The number of internal migration in the colonial times was rather very small, i.e., 3 to 4 percent of the total population of India. But millions of unskilled laborers from North India were taken by the British outside India to their colonies. The post-independence scenario was very different. In the late 1950’s, the Syro-Malabar faithful started migrating and this gathered momentum in 1960’s and peaked in 1980’s. If it was those agricultural and unskilled workers who migrated in the 1950’s, it was mostly the semiskilled, high school educated population who migrated up to the 1960s. From the 1970’s, the nurses, engineers, doctors and IT professionals migrated in large numbers. The first part of the migration was internal but later, to USA, Canada, UK, Australia, New Zealand, Europe and so on. Bigger flow of migration took place into Gulf countries with the onset of the oil boom in the 1960’s. The unskilled and semiskilled migrants neither had the required language skills nor the economic power to build a distinct identity within the community they migrated to. But the skilled professionals with their education qualifications and economic status could build a standing in the place of their migration than those of the previous generation.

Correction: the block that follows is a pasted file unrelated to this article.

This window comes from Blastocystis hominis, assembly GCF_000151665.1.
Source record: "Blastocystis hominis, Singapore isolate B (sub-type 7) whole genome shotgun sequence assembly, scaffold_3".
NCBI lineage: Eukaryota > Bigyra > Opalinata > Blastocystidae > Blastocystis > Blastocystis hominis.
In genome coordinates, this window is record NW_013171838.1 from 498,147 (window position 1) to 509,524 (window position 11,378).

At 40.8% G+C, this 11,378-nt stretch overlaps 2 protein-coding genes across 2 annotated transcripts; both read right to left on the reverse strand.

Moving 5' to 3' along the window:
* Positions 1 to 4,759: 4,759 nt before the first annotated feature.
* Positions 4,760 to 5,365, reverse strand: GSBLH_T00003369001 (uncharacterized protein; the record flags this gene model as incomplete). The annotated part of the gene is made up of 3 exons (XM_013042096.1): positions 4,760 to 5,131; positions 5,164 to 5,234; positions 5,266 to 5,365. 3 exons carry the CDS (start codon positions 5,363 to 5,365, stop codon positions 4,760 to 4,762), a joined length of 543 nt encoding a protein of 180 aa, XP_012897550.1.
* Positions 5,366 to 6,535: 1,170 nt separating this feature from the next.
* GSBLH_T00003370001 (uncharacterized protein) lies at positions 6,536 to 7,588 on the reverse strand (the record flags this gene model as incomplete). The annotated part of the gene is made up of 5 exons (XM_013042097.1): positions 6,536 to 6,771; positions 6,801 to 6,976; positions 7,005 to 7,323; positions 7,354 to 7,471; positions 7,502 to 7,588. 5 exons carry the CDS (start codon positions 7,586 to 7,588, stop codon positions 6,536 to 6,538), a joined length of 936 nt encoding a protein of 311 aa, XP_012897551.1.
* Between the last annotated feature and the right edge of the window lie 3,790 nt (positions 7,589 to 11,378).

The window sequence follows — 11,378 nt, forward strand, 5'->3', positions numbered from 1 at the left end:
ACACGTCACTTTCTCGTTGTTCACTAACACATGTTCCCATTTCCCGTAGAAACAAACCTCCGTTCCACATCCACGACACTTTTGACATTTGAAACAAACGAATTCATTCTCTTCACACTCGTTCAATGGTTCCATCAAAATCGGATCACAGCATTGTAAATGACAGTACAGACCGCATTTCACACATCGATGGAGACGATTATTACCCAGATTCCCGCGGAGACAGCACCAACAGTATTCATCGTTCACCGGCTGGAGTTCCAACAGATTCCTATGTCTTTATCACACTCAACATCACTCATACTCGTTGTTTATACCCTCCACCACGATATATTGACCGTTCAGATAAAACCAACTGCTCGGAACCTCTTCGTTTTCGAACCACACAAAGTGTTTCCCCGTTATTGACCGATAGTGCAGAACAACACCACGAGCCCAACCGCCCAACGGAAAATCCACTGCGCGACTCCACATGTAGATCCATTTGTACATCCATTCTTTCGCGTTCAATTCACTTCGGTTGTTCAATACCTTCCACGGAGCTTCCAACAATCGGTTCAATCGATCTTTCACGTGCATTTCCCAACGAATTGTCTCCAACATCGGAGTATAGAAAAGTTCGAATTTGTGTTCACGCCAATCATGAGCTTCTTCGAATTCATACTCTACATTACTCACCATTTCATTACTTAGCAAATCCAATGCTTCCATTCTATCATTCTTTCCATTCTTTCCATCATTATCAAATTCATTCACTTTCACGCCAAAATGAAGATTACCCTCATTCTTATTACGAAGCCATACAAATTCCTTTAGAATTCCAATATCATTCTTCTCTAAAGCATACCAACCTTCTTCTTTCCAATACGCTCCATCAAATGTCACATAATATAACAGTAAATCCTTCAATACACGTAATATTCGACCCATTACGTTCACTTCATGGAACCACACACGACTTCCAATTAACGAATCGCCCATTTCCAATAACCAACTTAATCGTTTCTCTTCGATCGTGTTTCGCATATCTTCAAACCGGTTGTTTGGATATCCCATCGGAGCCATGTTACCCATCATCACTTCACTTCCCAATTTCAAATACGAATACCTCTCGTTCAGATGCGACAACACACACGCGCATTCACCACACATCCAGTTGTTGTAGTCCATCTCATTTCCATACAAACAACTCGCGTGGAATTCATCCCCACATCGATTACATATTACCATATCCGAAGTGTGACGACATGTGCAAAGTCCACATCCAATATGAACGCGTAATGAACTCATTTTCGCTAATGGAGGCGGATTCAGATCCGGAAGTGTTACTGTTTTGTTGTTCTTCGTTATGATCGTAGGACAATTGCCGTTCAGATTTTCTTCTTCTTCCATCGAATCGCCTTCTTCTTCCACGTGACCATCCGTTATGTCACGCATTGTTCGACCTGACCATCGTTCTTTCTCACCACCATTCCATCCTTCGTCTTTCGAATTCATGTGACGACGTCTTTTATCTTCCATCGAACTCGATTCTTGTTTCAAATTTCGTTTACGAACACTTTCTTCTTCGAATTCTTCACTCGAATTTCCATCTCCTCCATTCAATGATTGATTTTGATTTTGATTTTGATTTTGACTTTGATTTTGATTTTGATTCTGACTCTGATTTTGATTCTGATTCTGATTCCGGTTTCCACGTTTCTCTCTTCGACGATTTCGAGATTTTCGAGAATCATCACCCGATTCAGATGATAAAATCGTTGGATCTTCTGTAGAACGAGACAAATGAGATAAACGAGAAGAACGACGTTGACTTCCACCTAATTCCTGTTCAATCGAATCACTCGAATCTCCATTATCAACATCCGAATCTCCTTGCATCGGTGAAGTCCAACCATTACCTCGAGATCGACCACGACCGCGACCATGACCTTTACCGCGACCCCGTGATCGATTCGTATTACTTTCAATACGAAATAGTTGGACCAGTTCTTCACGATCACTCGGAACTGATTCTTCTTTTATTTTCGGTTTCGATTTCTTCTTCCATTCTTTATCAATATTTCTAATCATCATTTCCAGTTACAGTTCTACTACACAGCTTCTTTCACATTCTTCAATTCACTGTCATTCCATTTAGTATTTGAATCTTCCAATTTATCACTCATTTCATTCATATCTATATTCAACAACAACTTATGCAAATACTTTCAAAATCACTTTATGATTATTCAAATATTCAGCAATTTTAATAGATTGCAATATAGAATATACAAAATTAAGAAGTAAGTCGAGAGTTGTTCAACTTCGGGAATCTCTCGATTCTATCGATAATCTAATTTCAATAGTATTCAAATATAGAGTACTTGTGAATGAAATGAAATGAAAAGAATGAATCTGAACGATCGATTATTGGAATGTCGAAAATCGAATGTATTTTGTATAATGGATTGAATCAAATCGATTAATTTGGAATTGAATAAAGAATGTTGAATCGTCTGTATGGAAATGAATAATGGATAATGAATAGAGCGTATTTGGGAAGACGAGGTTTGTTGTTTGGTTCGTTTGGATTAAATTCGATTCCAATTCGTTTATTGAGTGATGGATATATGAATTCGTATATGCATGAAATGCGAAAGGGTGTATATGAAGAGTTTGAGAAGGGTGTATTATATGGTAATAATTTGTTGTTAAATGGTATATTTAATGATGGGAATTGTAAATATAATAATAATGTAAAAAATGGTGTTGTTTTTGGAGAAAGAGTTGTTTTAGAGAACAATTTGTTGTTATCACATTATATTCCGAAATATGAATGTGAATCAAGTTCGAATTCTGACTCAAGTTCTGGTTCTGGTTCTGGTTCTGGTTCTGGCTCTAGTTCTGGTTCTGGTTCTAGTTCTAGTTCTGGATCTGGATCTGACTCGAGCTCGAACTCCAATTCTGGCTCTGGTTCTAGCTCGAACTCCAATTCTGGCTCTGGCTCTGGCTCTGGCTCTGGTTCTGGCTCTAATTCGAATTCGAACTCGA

Today the total strength of the Syro-Malabar Church is about 50,00,000 faithful of which more than 13,00,000 are migrants outside Kerala. The migrants are numbered to be more than 550,000 in India, outside Kerala and 750,000 outside India. Now outside the Syro-Malabar Eparchies in India, there are more than 200,000 who need to have proper ecclesiastical circumscription and the same way 550,000 outside India which includes Gulf countries,[1] Europe, United Kingdom, Singapore, Africa, and so on. The Syro-Malabar Church has taken very effective and concrete steps for the pastoral care of migrants.[2]